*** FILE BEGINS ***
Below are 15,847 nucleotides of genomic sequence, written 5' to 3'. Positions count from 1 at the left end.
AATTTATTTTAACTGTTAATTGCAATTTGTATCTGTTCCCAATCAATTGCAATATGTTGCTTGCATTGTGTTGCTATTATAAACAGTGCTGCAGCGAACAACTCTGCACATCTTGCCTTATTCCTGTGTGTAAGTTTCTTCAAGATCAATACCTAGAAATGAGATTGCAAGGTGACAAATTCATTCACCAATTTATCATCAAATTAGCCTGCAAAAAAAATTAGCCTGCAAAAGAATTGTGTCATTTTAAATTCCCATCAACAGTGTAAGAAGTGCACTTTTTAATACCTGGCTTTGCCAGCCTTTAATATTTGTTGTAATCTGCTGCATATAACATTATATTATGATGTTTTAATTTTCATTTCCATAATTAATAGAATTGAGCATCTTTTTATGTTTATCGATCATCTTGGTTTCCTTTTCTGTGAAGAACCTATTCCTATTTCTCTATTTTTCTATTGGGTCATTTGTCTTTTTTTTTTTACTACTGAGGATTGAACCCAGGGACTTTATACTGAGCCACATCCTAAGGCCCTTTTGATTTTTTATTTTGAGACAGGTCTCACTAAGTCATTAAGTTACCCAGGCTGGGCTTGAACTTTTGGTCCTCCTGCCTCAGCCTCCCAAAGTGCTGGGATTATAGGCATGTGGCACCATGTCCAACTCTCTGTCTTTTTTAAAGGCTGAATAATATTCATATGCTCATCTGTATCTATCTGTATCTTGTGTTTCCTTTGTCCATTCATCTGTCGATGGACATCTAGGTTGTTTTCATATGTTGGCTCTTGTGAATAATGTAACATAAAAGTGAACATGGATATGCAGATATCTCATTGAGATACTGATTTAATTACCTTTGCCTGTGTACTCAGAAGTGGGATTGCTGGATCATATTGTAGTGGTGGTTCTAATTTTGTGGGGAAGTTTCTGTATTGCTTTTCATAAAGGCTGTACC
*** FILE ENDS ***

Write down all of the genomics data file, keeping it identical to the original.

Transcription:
Below are 15,847 nucleotides of genomic sequence, written 5' to 3'. Positions count from 1 at the left end.
AATTTATTTTAACTGTTAATTGCAATTTGTATCTGTTCCCAATCAATTGCAATATGTTGCTTGCATTGTGTTGCTATTATAAACAGTGCTGCAGCGAACAACTCTGCACATCTTGCCTTATTCCTGTGTGTAAGTTTCTTCAAGATCAATACCTAGAAATGAGATTGCAAGGTGACAAATTCATTCACCAATTTATCATCAAATTAGCCTGCAAAAAAAATTAGCCTGCAAAAGAATTGTGTCATTTTAAATTCCCATCAACAGTGTAAGAAGTGCACTTTTTAATACCTGGCTTTGCCAGCCTTTAATATTTGTTGTAATCTGCTGCATATAACATTATATTATGATGTTTTAATTTTCATTTCCATAATTAATAGAATTGAGCATCTTTTTATGTTTATCGATCATCTTGGTTTCCTTTTCTGTGAAGAACCTATTCCTATTTCTCTATTTTTCTATTGGGTCATTTGTCTTTTTTTTTTTACTACTGAGGATTGAACCCAGGGACTTTATACTGAGCCACATCCTAAGGCCCTTTTGATTTTTTATTTTGAGACAGGTCTCACTAAGTCATTAAGTTACCCAGGCTGGGCTTGAACTTTTGGTCCTCCTGCCTCAGCCTCCCAAAGTGCTGGGATTATAGGCATGTGGCACCATGTCCAACTCTCTGTCTTTTTTAAAGGCTGAATAATATTCATATGCTCATCTGTATCTATCTGTATCTTGTGTTTCCTTTGTCCATTCATCTGTCGATGGACATCTAGGTTGTTTTCATATGTTGGCTCTTGTGAATAATGTAACATAAAAGTGAACATGGATATGCAGATATCTCATTGAGATACTGATTTAATTACCTTTGCCTGTGTACTCAGAAGTGGGATTGCTGGATCATATTGTAGTGGTGGTTCTAATTTTGTGGGGAAGTTTCTGTATTGCTTTTCATAAAGGCTGTACC